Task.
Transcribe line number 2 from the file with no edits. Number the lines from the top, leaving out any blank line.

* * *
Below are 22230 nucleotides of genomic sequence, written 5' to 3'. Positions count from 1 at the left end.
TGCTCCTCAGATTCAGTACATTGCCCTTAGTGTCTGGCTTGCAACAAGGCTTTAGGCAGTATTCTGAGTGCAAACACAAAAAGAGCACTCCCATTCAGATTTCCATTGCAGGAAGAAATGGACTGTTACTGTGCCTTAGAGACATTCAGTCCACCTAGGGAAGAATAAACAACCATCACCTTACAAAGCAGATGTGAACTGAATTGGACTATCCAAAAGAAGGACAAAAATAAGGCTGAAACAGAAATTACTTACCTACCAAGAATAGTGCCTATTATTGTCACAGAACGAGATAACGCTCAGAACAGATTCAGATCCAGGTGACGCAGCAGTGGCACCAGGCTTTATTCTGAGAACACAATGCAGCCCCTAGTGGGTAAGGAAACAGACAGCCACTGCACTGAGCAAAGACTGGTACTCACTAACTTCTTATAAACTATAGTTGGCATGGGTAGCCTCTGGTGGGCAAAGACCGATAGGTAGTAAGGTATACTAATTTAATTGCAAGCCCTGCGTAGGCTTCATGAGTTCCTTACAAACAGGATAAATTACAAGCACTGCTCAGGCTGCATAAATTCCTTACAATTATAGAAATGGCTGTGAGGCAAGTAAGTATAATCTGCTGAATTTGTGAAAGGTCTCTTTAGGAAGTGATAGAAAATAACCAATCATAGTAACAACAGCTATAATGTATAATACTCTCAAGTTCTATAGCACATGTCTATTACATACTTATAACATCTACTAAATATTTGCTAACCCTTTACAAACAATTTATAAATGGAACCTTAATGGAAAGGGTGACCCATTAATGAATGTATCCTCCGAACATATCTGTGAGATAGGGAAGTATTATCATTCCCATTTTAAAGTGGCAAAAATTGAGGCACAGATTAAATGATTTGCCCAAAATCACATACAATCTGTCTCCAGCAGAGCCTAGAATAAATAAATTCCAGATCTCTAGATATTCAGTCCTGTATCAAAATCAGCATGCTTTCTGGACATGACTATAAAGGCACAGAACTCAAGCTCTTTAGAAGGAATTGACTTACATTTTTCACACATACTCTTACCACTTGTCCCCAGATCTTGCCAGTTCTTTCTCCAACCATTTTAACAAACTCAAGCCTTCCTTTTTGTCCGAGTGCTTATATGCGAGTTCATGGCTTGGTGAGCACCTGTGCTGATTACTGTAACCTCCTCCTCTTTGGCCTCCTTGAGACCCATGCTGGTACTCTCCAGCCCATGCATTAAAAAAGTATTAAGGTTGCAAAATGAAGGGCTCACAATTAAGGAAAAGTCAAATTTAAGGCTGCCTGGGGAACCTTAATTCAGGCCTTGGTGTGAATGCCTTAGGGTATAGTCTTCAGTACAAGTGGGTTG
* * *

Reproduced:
TGCTCCTCAGATTCAGTACATTGCCCTTAGTGTCTGGCTTGCAACAAGGCTTTAGGCAGTATTCTGAGTGCAAACACAAAAAGAGCACTCCCATTCAGATTTCCATTGCAGGAAGAAATGGACTGTTACTGTGCCTTAGAGACATTCAGTCCACCTAGGGAAGAATAAACAACCATCACCTTACAAAGCAGATGTGAACTGAATTGGACTATCCAAAAGAAGGACAAAAATAAGGCTGAAACAGAAATTACTTACCTACCAAGAATAGTGCCTATTATTGTCACAGAACGAGATAACGCTCAGAACAGATTCAGATCCAGGTGACGCAGCAGTGGCACCAGGCTTTATTCTGAGAACACAATGCAGCCCCTAGTGGGTAAGGAAACAGACAGCCACTGCACTGAGCAAAGACTGGTACTCACTAACTTCTTATAAACTATAGTTGGCATGGGTAGCCTCTGGTGGGCAAAGACCGATAGGTAGTAAGGTATACTAATTTAATTGCAAGCCCTGCGTAGGCTTCATGAGTTCCTTACAAACAGGATAAATTACAAGCACTGCTCAGGCTGCATAAATTCCTTACAATTATAGAAATGGCTGTGAGGCAAGTAAGTATAATCTGCTGAATTTGTGAAAGGTCTCTTTAGGAAGTGATAGAAAATAACCAATCATAGTAACAACAGCTATAATGTATAATACTCTCAAGTTCTATAGCACATGTCTATTACATACTTATAACATCTACTAAATATTTGCTAACCCTTTACAAACAATTTATAAATGGAACCTTAATGGAAAGGGTGACCCATTAATGAATGTATCCTCCGAACATATCTGTGAGATAGGGAAGTATTATCATTCCCATTTTAAAGTGGCAAAAATTGAGGCACAGATTAAATGATTTGCCCAAAATCACATACAATCTGTCTCCAGCAGAGCCTAGAATAAATAAATTCCAGATCTCTAGATATTCAGTCCTGTATCAAAATCAGCATGCTTTCTGGACATGACTATAAAGGCACAGAACTCAAGCTCTTTAGAAGGAATTGACTTACATTTTTCACACATACTCTTACCACTTGTCCCCAGATCTTGCCAGTTCTTTCTCCAACCATTTTAACAAACTCAAGCCTTCCTTTTTGTCCGAGTGCTTATATGCGAGTTCATGGCTTGGTGAGCACCTGTGCTGATTACTGTAACCTCCTCCTCTTTGGCCTCCTTGAGACCCATGCTGGTACTCTCCAGCCCATGCATTAAAAAAGTATTAAGGTTGCAAAATGAAGGGCTCACAATTAAGGAAAAGTCAAATTTAAGGCTGCCTGGGGAACCTTAATTCAGGCCTTGGTGTGAATGCCTTAGGGTATAGTCTTCAGTACAAGTGGGTTG